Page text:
incoming change whose behaviour we're trying to specify can be another
edit, or a delete, or (because further updates may have deleted the node
in the meantime) it may now be an add.

> Here's an imaginary transcript of reverting a local deletion, then
> encountering new conflicts inside the old victim:
> $ svn status
> D C mydir
> > local delete, incoming edit upon update
> D mydir/alpha
> D mydir/beta
> $ svn add mydir # revert the deletion

(so it's now scheduled for "Replace")

> $ svn up
> D C mydir/alpha

So the incoming "edit" of "mydir" is ... to delete "alpha" and modify
"beta" ? No, maybe you just mean that "update" could show us alpha's
current status, not that there's an incoming change involving alpha.
(Subversion doesn't display status of nodes it's not touching.)

> C mydir/beta # here's the incoming edit
> Updated to revision 999.
> Summary of conflicts:
> Text conflicts: 1
> Tree conflicts: 2
> $ svn status
> C mydir
> > local delete, incoming edit upon update
> M C mydir/alpha
> > local edit, incoming delete upon update
> C mydir/beta

Right... but I'm not seeing what you think is good about this. To me,
it's difficult to imagine what that nested conflict really means in
terms of what was the "mine" state of the outer dir, for example.

Sending now, but I haven't fully responded to the rest of this below.

- Julian

> >
> > "rNEW merged into working" is inapplicable, because if the schedule is
> > "delete" the working version is nothing (except, if it's a directory, a
> > skeleton of directories whose base metadata should be updated by this
> > definition recursively).
> You're right, there's no merging or text/prop conflicts for
> schedule-delete items. I've just done some experiments with SVN 1.5.5
> to check the current behavior. The incoming (rNEW) text and prop
> changes are written in the working copy, overwriting whatever "working
> version" may remain.
> Note that if the user deleted the tree with --keep-local, then the
> whole tree remains visible in the working copy.
> >
> > What do we do with the other schedules that may be found if the user has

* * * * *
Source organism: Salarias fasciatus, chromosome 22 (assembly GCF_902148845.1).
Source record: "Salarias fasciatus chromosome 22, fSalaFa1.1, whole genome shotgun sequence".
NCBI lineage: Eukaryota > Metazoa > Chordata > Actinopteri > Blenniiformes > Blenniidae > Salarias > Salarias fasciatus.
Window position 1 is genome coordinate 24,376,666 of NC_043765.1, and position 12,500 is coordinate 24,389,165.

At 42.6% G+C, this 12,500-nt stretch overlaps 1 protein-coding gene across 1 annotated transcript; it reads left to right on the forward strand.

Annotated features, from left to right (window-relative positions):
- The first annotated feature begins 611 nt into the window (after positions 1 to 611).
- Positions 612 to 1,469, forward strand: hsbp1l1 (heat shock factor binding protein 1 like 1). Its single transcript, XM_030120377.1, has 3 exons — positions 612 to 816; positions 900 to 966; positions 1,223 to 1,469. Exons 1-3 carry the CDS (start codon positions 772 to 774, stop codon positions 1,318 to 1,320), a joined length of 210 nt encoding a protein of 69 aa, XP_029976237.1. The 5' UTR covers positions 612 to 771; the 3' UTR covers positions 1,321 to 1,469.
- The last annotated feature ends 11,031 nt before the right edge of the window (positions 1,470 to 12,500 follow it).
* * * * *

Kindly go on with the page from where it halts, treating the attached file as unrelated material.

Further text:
> > tinkered since the conflict was raised?
> >
> >
> > > UC2 "local edit, incoming delete on update"
> > > > normal -> add w/hist (rev=r0;
> > > base at rOLD;
> > > copyfrom=rOLD)
> >
> > Same concerns as for UC1 above.
> >
> > Issue #3334 is doing this for the case when the tree conflict is freshly
> > raised.
> Absolutely. I forgot to mention that this is the only line of this
> table that is already implemented (for the record, in the
> issue-3334-dirs branch).
> >
> >
> > > add -> add w/hist (rev=r0;
> > > base at rOLD;
> > > copyfrom=rOLD)
> > > > add w/hist -> add w/hist (rev=r0;
> > > base at rOLD;
> > > copyfrom= <no change!>)
> > > > delete -> "gone"
> >
> > These schedules can occur if the node has been tinkered with ... or are
> > you thinking about nodes inside a sub-tree that has a UC2 tree conflict
> > on its root?
> By "edit" we really mean "tinkered with", don't we? ;-)

(When I used the phrase "tinkered with", I meant the user changed the
node's local schedule after it became conflicted.)

> If the victim is a file, then only the "normal" schedule is applicable
> (otherwise it'd be a different use case).

No. That's where the difference between "use case of the original tree
conflict" and "use case occurring now, in the current update".

> If the victim is a directory tree, then we should treat each of its
> nodes according to the node's own schedule.
> Regards,
> Steve
> > > > UC3 "local delete, incoming delete on update"
> > > > delete -> "gone"
> > > > > "local add, incoming add on update"
> > > > add -> normal (rev=rNEW;
> > > base at rNEW;
> > > rNEW merged into working)
> > > > add w/hist -> SKIP!
> >

Received on 2009-02-02 18:16:33 CET